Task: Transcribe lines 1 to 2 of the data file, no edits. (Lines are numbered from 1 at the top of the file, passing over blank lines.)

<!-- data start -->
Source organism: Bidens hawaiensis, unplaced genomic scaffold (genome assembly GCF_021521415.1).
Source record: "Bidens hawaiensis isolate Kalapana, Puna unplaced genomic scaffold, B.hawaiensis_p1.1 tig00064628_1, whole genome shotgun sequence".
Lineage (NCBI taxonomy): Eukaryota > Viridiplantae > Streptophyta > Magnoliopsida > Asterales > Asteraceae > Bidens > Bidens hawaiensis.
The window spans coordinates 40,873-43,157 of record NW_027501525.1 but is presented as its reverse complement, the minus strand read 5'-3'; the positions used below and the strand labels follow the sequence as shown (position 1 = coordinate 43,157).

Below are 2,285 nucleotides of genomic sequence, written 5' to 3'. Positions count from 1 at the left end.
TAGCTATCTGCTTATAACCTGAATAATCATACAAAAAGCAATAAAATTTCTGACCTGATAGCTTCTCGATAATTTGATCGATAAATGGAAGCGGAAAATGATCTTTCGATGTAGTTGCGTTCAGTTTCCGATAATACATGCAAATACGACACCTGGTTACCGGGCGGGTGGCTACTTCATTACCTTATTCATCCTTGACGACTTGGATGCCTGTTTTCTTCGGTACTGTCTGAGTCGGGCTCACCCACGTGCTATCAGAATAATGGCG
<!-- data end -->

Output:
Source organism: Bidens hawaiensis, unplaced genomic scaffold (genome assembly GCF_021521415.1).
Source record: "Bidens hawaiensis isolate Kalapana, Puna unplaced genomic scaffold, B.hawaiensis_p1.1 tig00064628_1, whole genome shotgun sequence".